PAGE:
Knoppix used to be by far the best Linux live CD, in my opinion, then it was abandoned for a while, and it apparently recently went through major changes, according to their website. I haven't tried it since, but it should still be good. Wireless network support can be tricky with Linux, so you might have to use a cable if you can't get it to work. If Knoppix doesn't work for you, you could try something like Ubuntu, which might or might not have better hardware support.
     
  15. akadmon thread starter macrumors 68020

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    #15
    Thanks for letting me know about the Linux options. I'll look into them if it turns out the Apple store will not get the part by Saturday. 90% of what my daughter does is surf the net, so this is sure to keep her happy until her Mac is up and running again :)
     
  16. LinMac macrumors 65816

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    #16
    Take it as an opportunity to upgrade to an SSD.

    1) Stop by the MyDigitalDiscount.com eBay store here: (You want the RunCore SSD.)

    http://stores.ebay.com/MyDigitalDiscount-com

    2) Take a look here for 8% cashback from Bing.com when purchasing from eBay.

    3) Enjoy your much faster Macbook/Macbook Pro.
     
  17. kgeier82 macrumors 65816

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    #17
    nevermind, you did this.

    I just solved this a few months back with a reinstall.
     
  18. akadmon thread starter macrumors 68020

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    #18
    Good news! My Apple store got a replacemant HD and I was in/out of there in 40 minutes. The new drive is a Fujitsu. While it's certainly nowhere near as popular as the WD Scorpio, all I've seen are excellent reviews for it. I've gone ahead and bought another of these on Newegg for my other daughter's early 2008 MBP (last pre unibody model) to replace her 250GB HD which she has outgrown. Now I need do find some instructions for a DIY installation. I called around some local Apple authorized shops and the cheapest price for having it installed that I've found is $120. One guy wanted $240! :eek:
     
  19. gr8tfly macrumors 603

    gr8tfly

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    #19
    iFixit.com for DIY guides. You can use 'em online, or download the PDF.

    Glad they took care of you so fast, too!
     
  20. akadmon thread starter macrumors 68020

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    #20
    Removing the top case (Step 8) looks daunting. Some people are reporting difficulties reassembling. Ouch! :eek: Hm, I'm thinking $120 might be worth it for some peace of mind.
     
  21. kgeier82 macrumors 65816

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    #21
    its really not, but if you are more comfy with parting with cash, go ahead.

    You just take I think 10 side screws out, and pop it up from the back, all the way around. Make sure not to pull hard yet, cable for keyboard still on there!
     
  22. m85476585 macrumors 65816

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    #22
    Is is a unibody MBP, or an older one? (2 months old should be a Unibody.) The unibody ones are really easy to upgrade. The old ones are a little tricky, but not that bad. Just don't try to tilt the top case forward when you are removing the front clips or you will bend stuff. Lift it straight off. It will take some force, but you probably won't break anything. I had a little difficulty getting the CD drive slot to snap properly putting it back together, but I wedged some paper in so it wouldn't bend when I pressed on it, and it snapped back together just fine.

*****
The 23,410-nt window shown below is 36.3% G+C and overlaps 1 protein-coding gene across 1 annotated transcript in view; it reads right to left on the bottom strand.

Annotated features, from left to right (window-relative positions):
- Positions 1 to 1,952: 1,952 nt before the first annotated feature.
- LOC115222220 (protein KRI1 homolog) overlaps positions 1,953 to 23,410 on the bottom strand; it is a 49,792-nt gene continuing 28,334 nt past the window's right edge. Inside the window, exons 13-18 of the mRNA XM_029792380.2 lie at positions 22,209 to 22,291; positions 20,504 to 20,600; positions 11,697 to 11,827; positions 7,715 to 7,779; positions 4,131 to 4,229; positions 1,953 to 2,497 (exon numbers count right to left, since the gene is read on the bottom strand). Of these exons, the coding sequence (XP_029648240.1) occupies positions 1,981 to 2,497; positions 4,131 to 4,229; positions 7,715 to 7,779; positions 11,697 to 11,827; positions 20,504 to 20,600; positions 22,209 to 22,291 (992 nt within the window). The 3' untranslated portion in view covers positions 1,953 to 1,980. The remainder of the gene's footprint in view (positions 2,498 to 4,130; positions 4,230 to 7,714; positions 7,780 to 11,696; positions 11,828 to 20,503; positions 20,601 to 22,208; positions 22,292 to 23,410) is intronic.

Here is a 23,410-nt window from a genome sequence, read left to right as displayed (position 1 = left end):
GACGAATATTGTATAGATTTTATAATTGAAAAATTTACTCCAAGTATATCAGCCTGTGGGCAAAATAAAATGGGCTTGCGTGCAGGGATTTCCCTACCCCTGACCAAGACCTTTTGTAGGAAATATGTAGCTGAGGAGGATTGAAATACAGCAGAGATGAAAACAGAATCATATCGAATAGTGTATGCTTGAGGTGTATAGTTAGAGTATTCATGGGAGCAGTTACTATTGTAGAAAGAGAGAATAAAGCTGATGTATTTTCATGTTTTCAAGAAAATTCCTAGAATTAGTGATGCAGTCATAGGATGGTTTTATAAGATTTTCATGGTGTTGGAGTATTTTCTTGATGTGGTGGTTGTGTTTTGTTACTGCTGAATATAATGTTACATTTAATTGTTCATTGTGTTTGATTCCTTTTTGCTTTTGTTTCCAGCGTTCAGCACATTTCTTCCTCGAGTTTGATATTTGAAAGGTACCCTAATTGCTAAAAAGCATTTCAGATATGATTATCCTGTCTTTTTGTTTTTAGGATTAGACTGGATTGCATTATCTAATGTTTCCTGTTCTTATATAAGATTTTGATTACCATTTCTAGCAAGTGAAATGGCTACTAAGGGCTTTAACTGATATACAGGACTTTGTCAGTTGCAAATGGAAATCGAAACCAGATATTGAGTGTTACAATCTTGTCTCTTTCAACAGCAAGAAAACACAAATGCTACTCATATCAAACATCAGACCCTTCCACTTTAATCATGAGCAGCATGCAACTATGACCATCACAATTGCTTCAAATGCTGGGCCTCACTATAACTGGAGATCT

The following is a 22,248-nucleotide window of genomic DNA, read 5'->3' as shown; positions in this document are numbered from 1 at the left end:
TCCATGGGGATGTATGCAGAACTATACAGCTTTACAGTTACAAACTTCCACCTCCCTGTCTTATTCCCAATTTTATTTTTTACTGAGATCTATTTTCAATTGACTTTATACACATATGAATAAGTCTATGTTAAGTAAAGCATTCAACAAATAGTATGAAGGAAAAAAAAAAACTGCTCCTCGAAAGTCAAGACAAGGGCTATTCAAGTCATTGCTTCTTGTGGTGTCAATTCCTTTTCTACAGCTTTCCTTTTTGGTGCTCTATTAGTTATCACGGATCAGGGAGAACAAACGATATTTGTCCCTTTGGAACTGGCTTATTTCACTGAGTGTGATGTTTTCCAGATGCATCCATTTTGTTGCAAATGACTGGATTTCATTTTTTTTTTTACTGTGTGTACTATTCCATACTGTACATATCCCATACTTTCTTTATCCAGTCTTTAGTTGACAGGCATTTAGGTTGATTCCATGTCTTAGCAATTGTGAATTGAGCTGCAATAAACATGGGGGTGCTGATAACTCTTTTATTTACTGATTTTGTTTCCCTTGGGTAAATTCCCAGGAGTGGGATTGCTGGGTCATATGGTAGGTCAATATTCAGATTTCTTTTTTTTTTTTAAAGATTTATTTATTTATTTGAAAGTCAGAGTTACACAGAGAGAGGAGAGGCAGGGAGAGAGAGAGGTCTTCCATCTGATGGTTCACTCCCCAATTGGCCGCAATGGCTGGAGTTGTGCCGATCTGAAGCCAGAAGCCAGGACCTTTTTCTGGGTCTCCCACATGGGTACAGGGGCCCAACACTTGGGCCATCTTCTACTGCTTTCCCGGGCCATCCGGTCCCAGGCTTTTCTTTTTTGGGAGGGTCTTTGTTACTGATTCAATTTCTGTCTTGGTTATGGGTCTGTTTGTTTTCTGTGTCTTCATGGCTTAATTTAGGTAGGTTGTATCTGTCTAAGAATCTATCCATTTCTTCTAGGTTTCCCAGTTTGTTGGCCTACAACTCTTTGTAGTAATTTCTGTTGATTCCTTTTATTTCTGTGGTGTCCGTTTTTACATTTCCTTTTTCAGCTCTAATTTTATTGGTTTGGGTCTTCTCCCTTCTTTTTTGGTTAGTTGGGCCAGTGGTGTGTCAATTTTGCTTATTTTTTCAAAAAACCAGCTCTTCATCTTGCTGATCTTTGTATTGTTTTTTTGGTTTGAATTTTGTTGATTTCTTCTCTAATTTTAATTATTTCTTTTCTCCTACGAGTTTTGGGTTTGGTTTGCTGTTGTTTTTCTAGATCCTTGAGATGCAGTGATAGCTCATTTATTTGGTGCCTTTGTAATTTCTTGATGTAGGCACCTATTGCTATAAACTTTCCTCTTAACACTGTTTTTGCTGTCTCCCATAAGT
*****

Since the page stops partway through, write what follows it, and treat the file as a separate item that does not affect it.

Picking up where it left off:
23. akadmon thread starter macrumors 68020

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    #23
    It's not unibody (the one that originated this thread is). I know unibody upgrades are quite simple (I would have done it myself in this case if the machine wasn't covered by Apple Care).

    I don't doubt that in 99 out of 100 cases the DIY HD upgrade on a the early 2008 MBP will go without a hitch. I just don't want to be that one guy out of 100 for whom it does not end well. Saving $120 is not worth the potential downtime and the hassle of dealing with Apple, were I to be forced to seek Apple Care coverage on a machine that I damaged attempting a DIY upgrade. Shame on Apple for designing the MBP in a way that puts a user in this situation.
     
  24. akadmon thread starter macrumors 68020

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    #24
    Alright, so I ultimately chickened out and paid $95 today to have the new drive installed in my daughter's early 2008 MBP (could have had it done for $75 at another place, but I'd have had to wait until Monday). Oh well, I think of it as a Xmas present for her:) I took the opportunity to upgrade her to SL. The whole process went off without a hitch, including restoring all her files & programs from a TM backup using Migration Assistant. As for the new drive (Fujitsu), I love how quiet it is (noticeably quieter than her old Hitachi drive), and even though it's only 5400 RPM, it seems just as fast as her old 7200 RPM drive. So if you're considering upgrading your MB/MBP with a 500 GB drive, I highly recommend Fujitsu (I got mine for $90 from Newegg).
     
  25. m85476585 macrumors 65816

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    #25
    Data density is proportional to the speed of a drive, so a 500gb 5400 RPM drive might be just as fast as a smaller 7200 RPM drive. Since laptop drives are limited by the form factor, data density is generally proportional to capacity. The same is not true for desktop drives since, for example, an early 320 GB drive might have 4 platters, but if the manufacturer updated them, a new one might have one side of one platter. The largest drives still push the limit, though, so you can generally assume they have a high data density. My 1TB 3.5" drive will transfer at 120 MB/sec, and newer ones peak near 150 MB/sec.